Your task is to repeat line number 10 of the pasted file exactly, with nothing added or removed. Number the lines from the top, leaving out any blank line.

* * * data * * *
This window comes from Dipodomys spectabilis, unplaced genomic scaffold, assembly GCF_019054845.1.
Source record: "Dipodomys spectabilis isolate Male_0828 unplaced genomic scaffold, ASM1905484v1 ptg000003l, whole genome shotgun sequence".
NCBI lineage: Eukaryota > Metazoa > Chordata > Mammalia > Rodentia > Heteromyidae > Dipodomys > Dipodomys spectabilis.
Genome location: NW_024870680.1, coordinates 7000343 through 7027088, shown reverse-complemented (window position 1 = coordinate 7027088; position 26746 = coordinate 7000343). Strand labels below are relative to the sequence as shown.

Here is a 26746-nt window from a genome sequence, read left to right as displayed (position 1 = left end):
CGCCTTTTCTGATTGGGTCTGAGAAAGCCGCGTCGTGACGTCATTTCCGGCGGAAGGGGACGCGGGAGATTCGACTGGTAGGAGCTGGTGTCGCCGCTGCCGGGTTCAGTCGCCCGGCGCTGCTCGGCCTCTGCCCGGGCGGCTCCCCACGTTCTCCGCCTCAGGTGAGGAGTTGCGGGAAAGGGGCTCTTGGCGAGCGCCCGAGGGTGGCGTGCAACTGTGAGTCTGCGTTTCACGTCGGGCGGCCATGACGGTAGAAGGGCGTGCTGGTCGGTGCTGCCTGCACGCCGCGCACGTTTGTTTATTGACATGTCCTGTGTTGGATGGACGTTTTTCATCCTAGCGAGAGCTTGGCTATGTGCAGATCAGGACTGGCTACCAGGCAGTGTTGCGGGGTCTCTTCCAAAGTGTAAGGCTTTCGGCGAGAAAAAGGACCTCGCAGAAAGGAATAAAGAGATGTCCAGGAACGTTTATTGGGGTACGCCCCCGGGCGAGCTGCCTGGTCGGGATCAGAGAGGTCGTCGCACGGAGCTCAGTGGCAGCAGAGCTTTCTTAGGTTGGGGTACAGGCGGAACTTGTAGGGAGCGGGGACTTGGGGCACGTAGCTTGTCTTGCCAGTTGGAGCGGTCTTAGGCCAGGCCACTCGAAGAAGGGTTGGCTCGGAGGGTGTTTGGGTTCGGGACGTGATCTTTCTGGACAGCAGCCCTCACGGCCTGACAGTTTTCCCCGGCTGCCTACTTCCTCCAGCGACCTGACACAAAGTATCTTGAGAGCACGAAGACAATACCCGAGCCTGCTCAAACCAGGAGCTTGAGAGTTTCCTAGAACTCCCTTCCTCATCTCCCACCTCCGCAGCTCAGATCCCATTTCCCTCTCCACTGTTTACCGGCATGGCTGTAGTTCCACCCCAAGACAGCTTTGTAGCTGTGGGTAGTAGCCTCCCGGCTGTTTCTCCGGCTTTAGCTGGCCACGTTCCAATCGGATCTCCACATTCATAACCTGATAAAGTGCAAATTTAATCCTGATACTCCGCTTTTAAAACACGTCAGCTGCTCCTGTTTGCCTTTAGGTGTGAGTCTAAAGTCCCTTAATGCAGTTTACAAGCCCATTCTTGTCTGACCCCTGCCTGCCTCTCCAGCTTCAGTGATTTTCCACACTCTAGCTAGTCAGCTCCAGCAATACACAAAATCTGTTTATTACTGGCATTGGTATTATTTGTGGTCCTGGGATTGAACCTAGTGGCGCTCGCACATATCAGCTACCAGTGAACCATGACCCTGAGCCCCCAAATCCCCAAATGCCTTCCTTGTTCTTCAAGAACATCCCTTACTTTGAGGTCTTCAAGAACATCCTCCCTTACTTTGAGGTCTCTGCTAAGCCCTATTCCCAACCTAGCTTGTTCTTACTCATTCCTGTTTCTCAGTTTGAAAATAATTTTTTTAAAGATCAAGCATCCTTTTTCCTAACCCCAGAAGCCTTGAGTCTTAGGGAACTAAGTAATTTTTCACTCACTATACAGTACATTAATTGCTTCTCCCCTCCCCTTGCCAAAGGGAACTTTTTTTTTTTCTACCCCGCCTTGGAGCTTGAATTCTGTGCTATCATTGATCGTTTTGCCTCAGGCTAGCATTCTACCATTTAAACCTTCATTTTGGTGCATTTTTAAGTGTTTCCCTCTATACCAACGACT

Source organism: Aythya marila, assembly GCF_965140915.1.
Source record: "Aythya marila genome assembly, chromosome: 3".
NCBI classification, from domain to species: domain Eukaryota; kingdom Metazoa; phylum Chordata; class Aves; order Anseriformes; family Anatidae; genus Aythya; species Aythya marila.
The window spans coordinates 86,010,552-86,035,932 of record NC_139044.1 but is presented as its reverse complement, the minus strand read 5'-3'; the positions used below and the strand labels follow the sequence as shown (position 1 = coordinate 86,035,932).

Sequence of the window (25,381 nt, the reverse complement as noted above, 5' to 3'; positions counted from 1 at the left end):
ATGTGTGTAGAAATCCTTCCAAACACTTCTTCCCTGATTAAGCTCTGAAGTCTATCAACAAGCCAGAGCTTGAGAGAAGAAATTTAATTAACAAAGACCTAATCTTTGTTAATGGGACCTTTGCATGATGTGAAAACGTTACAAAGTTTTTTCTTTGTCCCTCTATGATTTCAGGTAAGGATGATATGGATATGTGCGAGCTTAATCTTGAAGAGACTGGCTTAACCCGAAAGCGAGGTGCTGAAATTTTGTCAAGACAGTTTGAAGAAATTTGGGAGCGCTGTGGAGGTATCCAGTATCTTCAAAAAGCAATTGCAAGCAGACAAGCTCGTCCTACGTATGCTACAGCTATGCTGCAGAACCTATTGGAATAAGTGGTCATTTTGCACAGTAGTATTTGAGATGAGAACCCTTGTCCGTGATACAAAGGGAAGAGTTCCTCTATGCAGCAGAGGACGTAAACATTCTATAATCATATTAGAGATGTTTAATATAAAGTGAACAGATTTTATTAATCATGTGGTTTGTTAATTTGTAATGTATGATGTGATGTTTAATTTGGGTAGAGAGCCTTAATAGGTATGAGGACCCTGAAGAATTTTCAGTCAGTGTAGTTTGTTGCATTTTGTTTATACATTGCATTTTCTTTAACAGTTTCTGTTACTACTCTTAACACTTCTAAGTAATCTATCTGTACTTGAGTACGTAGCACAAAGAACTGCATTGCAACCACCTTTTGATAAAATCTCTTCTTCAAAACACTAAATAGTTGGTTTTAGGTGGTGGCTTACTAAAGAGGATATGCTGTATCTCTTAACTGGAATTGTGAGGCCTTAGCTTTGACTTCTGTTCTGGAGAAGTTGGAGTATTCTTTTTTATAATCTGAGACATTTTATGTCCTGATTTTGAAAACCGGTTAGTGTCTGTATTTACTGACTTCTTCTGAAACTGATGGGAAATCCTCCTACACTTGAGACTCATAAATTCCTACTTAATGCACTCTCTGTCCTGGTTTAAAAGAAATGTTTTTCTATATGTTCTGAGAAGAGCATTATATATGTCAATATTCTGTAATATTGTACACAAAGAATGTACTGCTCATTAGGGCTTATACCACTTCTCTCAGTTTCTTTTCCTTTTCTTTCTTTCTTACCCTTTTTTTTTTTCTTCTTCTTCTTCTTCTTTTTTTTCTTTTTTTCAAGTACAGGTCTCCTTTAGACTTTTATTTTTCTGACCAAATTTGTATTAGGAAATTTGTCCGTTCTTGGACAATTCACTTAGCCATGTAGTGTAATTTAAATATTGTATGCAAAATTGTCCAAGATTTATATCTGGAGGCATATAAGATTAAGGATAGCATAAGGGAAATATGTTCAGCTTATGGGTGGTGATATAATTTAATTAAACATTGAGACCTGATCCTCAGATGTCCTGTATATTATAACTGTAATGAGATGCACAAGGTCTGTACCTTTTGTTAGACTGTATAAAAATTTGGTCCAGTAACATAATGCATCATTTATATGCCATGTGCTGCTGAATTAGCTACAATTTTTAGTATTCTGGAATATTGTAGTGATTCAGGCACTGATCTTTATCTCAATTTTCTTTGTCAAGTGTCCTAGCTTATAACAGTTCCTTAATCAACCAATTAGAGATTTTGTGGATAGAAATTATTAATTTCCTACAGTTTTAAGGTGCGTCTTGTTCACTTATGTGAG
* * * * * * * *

The window spans coordinates 86,010,552-86,035,932 of record NC_139044.1 but is presented as its reverse complement, the minus strand read 5'-3'; the positions used below and the strand labels follow the sequence as shown (position 1 = coordinate 86,035,932).